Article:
“The hardening of the shoreline is exactly the wrong solution,” Riley emphasized. “You are permanently eliminating that length of shoreline for any future recreation or any other shoreline use. That should be the very last, last and last solution to this problem.”
Riley recommended reallocating the monies earmarked for this project to relocating the highway mauka: “You should get on a horse, get that project going – not wait three, five, seven years. Solve it by building the mauka highway. Don’t solve it by ruining the shoreline forever, ever and ever.”
Eddie Kaahui has resided in the village for over 75 years.
“Don’t waste your guys’ money anymore,” the local resident advised. “Stop the project Let the road drop in the ocean; let it fall. This road wasn’t eroded by the last storm.”
His description of the state’s repeated knee-jerk response to shoreline erosion was literal: “I am going to put one Band-Aid on top of that picture over there (a map of the project area); and next year, we’re going to have another Band-Aid. Then it’s going to be one Band-Aid all the way down (the coastline),” he commented.
Other options were suggested, but the Olowalu Village community vehemently rejected the idea to transition traffic to the parallel cane haul road.
Alex Dreher spoke on their behalf: “It’s a quiet, old-school area; live on a dirt road. I’d like to keep it that way. We don’t want traffic whizzing by our homes at 55 mph. We have children and animals. We have homes located right next to the village road.
“If you’re gonna stick the highway right in front of our homes – that’s not gonna help any of us that live in the village. I’m more in favor of what you have proposed here, even though it is a Band-Aid until you can move the highway mauka.”
The cost to relocate the highway is $800 million.
“HDOT continues to state that it would take too much money and take too long to relocate the highway. That’s probably true if they did it all at once; yet, they are doing so incrementally most every time they construct shoreline hardening,” said coastal planner Thorne Abbott.
The concept of relocation has been on the state radar screen since 1992, at least, in a study conducted by Fletcher and colleague Dennis J. Hwang for the Office of State Planning.
At Punahoa Beach south of Lahaina, they wrote, “Severe erosion threatens the highway, now protected with combined temporary and permanent structures. Continued sea-level rise will lead to more permanent structures and eventual beach loss here. Instead the highway could be relocated.”
Mayor Alan Arakawa’s administration has been supportive of efforts to move the highway, Abbott reminded the Lahaina News.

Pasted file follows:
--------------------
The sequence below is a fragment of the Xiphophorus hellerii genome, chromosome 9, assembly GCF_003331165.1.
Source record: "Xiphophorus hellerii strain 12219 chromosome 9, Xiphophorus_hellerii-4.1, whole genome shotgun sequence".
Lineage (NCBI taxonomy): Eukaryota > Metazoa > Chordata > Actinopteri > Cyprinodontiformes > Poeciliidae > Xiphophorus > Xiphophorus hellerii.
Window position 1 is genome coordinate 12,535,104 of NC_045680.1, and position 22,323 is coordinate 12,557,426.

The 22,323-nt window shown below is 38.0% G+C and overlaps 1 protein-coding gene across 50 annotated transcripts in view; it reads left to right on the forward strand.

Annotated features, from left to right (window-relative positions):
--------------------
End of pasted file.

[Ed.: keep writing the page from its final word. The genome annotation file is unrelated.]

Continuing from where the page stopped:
“The county purchased a 1.5-mile long, 600 feet deep parcel at Ukumehame around 2006. This was done specifically to relocate the highway inland and out of the flood and tsunami zones while simultaneously creating the first portion of the Pali to Puamana coastal park. Just think how much more pleasant it would be to camp, and how much safer it would be for keiki, if the current busy traffic stream were moved well-inland and uphill from the coastline,” he noted.
Dr. Mark Deakos, director of the Hawaii Association for Marine Education and Research, reminded the gathering of the sensitive ecosystem directly adjacent to the vital artery.
“Immediately offshore of this project site is the Olowalu reef – a 1,000-acre, six-mile stretch of reef from Olowalu to the Pali, now considered one of the most important healthy reefs left in Maui Nui and possibly in the state,” he said.
“However, the inshore reef is already suffering from land-based sediment loading that suffocates the reef, blocking access to the sun for energy needs and creating a soft bottom that doesn’t allow new corals’ larvae to settle and grow.
“Now with new proposed seawalls at Olowalu and Ukumehame,” Deakos explained, “this will lead to additional sediment loading on the offshore reef, as was seen from the 2012 Ukumehame seawall project that left a large mud plume over the reef for a period of months. The terrestrial silt 500 yards offshore of that project can be two feet thick in places and six inches thick half a mile offshore, where a second, deeper reef exists.
“To think that HDOT can build a 1,200-foot seawall by digging a few feet inshore of the waterline and not have an impact on the water quality is unrealistic. The problem with sediment is that once it’s there, it continues to get re-suspended with each new wave event. It’s the killer that keeps on killing,” Deakos warned.
McCormick thanked attendees for sharing their concerns. “We are listening. We’ll be back,” he said.
The public can e-mail comments to firstname.lastname@example.org.
According to Deakos, “At a reef forensics training workshop in Olowalu, many were shocked to find that the coral recently named the ‘oldest living coral measured in the main Hawaiian Islands’ by USGS had no new developing coral colonies surrounding it, because of the terrestrial sediment that lines the bottom.”
(Next week: More about the observations logged at the forensic audit, its impact and the supporting Maui Nui Marine Resource Council.)